Articles written in Journal of Astrophysics and Astronomy
Volume 13 Issue 1 March 1992 pp 3-52
The Hertzsprung-Russell diagram of the Large Magellanic Cloud compiled recently by Fitzpatrick & Garmany (1990) shows that there are a number of supergiant stars immediately redward of the main sequence although theoretical models of massive stars with normal hydrogen abundance predict that the region 4.5 ≤ log
Volume 16 Issue 3-4 December 1995 pp 327-355
We explore the detailed polarization behaviour of pulsar 0823 + 26 using the technique of constructing partial ‘mode-separated’ profiles corresponding to the primary and secondary polarization modes. The characteristics of the two polarization modes in this pulsar are particularly interesting, both because they are anything but orthogonal and because the secondary mode exhibits a structure seen neither in the primary mode nor in the total profile. The new leading and trailing features in the secondary mode, which appear to represent a conal component pair, are interpreted geometrically on the basis of their width and the associated polarization-angle traverse as an outer cone.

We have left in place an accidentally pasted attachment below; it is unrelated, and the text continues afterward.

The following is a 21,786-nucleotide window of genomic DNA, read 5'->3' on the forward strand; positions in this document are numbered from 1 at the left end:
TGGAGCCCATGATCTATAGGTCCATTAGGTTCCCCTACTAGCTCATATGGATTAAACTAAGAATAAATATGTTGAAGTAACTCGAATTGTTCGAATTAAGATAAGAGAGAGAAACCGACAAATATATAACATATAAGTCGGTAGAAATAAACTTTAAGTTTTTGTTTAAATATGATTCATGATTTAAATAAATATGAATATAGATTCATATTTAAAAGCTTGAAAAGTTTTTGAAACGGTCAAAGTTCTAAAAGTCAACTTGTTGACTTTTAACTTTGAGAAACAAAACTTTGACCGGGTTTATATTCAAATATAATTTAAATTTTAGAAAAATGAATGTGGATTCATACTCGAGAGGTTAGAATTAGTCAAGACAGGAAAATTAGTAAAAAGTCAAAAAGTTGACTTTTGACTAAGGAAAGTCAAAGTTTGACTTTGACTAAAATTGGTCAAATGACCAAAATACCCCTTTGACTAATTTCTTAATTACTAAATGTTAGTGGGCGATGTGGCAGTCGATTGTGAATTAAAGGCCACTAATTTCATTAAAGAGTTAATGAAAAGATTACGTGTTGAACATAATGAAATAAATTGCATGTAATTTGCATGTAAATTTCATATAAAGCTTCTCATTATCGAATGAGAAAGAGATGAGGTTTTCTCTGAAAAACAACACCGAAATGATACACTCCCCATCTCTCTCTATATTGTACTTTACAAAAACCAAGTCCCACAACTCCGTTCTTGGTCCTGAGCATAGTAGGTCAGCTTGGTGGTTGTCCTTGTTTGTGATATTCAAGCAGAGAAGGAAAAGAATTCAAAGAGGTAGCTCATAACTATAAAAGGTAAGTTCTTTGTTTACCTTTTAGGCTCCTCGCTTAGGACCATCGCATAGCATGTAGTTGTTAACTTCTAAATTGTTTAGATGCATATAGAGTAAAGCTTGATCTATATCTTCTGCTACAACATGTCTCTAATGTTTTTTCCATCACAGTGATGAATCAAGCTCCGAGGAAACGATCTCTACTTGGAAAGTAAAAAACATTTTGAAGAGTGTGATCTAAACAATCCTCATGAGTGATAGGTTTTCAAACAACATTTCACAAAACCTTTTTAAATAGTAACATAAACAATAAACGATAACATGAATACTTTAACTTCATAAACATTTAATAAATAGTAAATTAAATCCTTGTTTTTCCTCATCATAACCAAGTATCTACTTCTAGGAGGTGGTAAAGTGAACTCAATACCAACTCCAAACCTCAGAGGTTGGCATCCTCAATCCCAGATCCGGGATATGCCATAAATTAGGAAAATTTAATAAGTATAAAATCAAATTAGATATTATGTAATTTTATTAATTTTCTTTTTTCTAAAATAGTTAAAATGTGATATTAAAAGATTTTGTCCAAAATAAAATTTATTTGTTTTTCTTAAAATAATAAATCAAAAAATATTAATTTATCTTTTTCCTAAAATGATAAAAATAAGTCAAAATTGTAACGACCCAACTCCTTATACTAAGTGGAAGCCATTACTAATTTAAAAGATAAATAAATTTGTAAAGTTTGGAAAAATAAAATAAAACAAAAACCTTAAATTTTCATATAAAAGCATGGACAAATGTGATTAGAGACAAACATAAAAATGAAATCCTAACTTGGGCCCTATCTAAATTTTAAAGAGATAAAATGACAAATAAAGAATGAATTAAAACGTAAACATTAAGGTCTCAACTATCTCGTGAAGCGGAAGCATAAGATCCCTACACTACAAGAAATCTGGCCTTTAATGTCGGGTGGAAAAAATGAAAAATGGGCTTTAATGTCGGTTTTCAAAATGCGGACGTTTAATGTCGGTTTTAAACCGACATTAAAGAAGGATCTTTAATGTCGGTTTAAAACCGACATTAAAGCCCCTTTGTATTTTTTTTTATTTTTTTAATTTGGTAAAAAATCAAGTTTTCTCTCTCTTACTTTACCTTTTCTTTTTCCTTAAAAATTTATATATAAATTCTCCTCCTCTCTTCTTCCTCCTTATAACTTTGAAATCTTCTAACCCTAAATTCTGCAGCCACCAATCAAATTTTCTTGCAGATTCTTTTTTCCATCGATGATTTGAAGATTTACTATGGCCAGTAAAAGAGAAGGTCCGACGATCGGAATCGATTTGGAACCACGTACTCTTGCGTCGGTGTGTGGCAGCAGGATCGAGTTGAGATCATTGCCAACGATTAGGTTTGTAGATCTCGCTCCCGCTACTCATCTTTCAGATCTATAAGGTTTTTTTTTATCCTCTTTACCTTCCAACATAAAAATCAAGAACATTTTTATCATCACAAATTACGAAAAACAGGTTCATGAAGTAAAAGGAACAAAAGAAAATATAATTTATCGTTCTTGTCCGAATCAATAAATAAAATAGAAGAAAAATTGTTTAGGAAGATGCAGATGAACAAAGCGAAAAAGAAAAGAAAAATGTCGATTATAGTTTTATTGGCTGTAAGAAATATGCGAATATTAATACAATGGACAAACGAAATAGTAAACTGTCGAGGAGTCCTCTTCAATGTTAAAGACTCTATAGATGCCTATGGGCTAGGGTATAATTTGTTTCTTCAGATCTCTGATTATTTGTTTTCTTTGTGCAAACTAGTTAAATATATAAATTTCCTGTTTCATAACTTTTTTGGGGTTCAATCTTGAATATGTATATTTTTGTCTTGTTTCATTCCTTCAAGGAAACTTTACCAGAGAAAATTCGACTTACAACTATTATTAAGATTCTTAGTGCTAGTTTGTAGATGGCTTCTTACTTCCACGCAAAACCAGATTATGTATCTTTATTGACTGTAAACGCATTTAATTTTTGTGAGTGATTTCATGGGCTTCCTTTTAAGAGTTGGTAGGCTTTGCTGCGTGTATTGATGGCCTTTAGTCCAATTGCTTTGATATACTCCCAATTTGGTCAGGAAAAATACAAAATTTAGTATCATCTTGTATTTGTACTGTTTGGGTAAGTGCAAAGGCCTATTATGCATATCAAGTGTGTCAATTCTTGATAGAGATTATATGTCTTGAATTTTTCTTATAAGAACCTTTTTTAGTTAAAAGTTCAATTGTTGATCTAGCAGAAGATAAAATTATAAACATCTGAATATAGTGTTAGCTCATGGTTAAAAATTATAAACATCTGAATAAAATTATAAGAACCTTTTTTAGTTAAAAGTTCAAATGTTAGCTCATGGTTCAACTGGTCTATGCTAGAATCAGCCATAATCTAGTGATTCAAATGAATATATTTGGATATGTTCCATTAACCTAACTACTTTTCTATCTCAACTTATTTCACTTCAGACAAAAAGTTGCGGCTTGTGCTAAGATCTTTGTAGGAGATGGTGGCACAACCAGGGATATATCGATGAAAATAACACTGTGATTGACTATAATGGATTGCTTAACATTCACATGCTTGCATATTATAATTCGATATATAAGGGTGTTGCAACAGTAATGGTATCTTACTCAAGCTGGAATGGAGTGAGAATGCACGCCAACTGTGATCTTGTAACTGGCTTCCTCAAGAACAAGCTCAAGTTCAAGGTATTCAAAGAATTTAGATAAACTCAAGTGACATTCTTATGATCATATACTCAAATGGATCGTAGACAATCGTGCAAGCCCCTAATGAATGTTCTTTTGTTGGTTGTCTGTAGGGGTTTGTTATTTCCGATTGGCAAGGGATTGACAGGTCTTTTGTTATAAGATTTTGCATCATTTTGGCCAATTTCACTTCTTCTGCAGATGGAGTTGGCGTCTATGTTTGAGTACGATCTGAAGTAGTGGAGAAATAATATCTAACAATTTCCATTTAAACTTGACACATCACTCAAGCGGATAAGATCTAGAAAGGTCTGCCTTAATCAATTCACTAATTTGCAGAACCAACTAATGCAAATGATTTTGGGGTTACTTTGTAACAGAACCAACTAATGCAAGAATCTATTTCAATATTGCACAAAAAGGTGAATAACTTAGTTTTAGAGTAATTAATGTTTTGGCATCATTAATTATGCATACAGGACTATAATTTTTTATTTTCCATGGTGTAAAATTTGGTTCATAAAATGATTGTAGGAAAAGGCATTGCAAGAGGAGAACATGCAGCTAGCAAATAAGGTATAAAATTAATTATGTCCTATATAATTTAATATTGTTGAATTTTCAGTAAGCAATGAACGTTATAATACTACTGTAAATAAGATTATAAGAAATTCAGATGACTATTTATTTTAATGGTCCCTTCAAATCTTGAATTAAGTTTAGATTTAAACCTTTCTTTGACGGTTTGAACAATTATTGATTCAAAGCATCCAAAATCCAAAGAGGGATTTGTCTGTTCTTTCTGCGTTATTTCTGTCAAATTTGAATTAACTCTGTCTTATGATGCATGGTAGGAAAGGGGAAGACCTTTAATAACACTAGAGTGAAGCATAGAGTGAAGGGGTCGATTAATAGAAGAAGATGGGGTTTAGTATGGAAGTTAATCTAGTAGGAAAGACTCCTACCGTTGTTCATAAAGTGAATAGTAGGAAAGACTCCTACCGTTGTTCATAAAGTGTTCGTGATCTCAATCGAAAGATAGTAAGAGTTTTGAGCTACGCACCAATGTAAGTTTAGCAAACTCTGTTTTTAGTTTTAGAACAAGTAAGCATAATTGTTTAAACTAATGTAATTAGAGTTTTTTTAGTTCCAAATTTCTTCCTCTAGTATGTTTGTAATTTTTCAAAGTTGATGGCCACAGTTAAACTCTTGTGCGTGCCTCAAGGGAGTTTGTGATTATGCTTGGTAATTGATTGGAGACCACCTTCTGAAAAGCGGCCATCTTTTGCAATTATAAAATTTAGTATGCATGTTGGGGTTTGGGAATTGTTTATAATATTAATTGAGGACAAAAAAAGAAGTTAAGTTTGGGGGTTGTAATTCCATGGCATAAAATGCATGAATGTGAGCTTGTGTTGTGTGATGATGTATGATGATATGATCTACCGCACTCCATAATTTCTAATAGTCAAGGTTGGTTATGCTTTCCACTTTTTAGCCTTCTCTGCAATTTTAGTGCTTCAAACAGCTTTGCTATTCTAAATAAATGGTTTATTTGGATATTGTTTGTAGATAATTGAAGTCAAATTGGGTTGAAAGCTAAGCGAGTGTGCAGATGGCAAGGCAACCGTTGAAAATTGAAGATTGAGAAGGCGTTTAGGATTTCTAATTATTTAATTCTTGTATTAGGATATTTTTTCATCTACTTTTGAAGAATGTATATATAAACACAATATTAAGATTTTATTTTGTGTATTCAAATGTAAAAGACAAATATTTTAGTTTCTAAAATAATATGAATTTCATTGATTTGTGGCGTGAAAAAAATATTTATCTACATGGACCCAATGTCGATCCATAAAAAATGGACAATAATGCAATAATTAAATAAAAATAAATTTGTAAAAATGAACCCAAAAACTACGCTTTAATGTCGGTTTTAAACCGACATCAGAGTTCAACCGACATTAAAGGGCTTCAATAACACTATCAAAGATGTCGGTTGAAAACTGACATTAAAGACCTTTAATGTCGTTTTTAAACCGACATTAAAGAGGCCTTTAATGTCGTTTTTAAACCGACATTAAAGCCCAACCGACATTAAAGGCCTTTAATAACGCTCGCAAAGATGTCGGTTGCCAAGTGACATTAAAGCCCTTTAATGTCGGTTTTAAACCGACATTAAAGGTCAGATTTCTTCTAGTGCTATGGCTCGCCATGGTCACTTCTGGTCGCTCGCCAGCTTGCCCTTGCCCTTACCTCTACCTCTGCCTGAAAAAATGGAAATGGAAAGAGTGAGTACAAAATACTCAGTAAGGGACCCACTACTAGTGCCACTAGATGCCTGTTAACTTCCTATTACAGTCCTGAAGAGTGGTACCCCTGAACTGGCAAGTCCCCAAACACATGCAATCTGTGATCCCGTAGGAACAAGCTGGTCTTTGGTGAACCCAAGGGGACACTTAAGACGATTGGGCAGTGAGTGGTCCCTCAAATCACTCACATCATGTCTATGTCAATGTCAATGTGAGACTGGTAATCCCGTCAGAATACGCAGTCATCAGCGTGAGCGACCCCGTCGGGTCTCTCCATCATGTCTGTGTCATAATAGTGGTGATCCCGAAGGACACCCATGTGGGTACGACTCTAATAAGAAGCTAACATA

If the secondary-mode features are, indeed, an outer cone, then questions about the significance of the pulsar’s postcursor component become more pressing. It seems that 0823 + 26 has a very nearly equatorial geometry, in that both magnetic poles and the sightline all fall close to the rotational equator of the star. We thus associate the postcursor component with emission along those bundles of field lines which are also equatorial and which continue to have a tangent in the direction of our sight line for a significant portion of the star’s rotation cycle. It seems that in all pulsars with postcursor components, this emission follows the core component, and all may thus have equatorial emission geometries. No pulsars with precursors in this sense — including the Crab pulsar — are known.